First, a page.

Critical IE update in biggest ever Patch Tuesday
Internet Explorer? Is that thing still around?
Microsoft released a bumper total of 17 bulletins on Tuesday - collectively addressing a total of 40 software security vulnerabilities - as part of its largest ever Patch Tuesday update.
Only two of the patch batch earn the dread rating of critical. One critical fix (MS10-090) addresses five critical flaws in Internet Explorer, some of which have been used in anger in hacking attacks. All currently supported versions of IE will need patching.
A new CSS vulnerability in IE, reported on a full disclosure mailing list last week, remains unpatched.
The second critical fix (MS10-091) tackles a bug in font handling, which poses a code execution bug on newer versions of Windows and a lesser privilege escalation flaw on Windows XP.
The remaining patches (14 Important and one Moderate) include a fix that takes care of the last remaining unpatched vulnerability exploited by the infamous Stuxnet worm (an important privilege escalation bug involving Task Scheduler).
The December edition of Microsoft's regular Patch Tuesday update broke numerous records, according to Symantec.
Joshua Talbot, security intelligence manager, Symantec Security Response, commented: "Seventeen bulletins are the most ever issued in a single month.
"Also, Microsoft has now released 106 security bulletins in 2010 – the first time topping the century mark since the Patch Tuesday program began. The next closest was 78 in 2006 and 2008.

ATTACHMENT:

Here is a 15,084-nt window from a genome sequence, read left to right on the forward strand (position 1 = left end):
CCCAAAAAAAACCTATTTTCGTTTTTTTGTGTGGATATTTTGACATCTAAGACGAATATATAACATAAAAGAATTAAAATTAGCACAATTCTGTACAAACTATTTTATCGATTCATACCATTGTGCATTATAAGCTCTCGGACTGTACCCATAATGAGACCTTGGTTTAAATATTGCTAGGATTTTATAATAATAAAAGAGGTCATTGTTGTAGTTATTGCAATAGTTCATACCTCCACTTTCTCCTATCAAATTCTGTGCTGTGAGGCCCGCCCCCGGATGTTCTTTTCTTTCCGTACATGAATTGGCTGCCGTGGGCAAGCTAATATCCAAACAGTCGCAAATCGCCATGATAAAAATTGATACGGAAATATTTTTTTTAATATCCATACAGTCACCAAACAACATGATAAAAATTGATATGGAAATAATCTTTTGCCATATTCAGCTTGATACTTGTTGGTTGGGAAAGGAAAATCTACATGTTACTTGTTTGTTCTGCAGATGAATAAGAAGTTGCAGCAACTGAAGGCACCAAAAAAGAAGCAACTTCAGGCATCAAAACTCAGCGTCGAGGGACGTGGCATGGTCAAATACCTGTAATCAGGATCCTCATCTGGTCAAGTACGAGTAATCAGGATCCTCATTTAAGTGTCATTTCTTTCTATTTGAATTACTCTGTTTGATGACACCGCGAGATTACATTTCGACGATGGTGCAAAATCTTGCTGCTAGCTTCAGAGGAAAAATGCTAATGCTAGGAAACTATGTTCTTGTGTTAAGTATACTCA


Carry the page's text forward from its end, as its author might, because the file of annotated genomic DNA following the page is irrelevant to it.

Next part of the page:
"Finally, by Symantec’s count Microsoft far surpassed the number of vulnerabilities patched in a single year with 261. The previous record was 170 set last year."
Its all fixed in the new version
Don't have to worry about security in win7. MS fixed it. First they renamed all the folders and common locations to be other locations, then did that again two times for luck. Then they hid them so the bad guys won't know where the hell anything is. Oh and the 32bit stuff is under the title 64 and visa versa. (goes with those american backwards dates and 3am auto install setting I suppose).
So its totally brillant, most fantastic piece of software I've ever used. Every day I just get up and think wow yay for hiding all the useful stuff behind smokscreens, it is now super cool fantastic.
Incorrect statistical model
Well, yes, there is a problem with the introduction of new bugs with the patches, but that is only a side effect of the fundamentally overly complex design of the software. The real problem here is that the fixed bugs only represent an essentially random sample of the total bug population. By studying the history of the origins of the repaired bugs, we can be quite confident that there are many other bugs that have not yet been found--at least not by anyone who wanted to say anything about them.
The root cause is still Microsoft's vision of software as a weapon, not a tool. If your goal is to destroy your competitors, then of course you make your weapons as massive and powerful as possible.
The result is we have little old grandmothers who just want to do some email and a bit of websurfing, but Microsoft insists they have an OS that does FAR more than that. It's like shopping for a small car, but the dealer insists on selling you a high-speed super-combat tank with a built-in restaurant. That's bad enough, but granny doesn't know enough to avoid giving the keys to the first blackhat hacker who can convince her to click on the wrong link...
There is only one flaw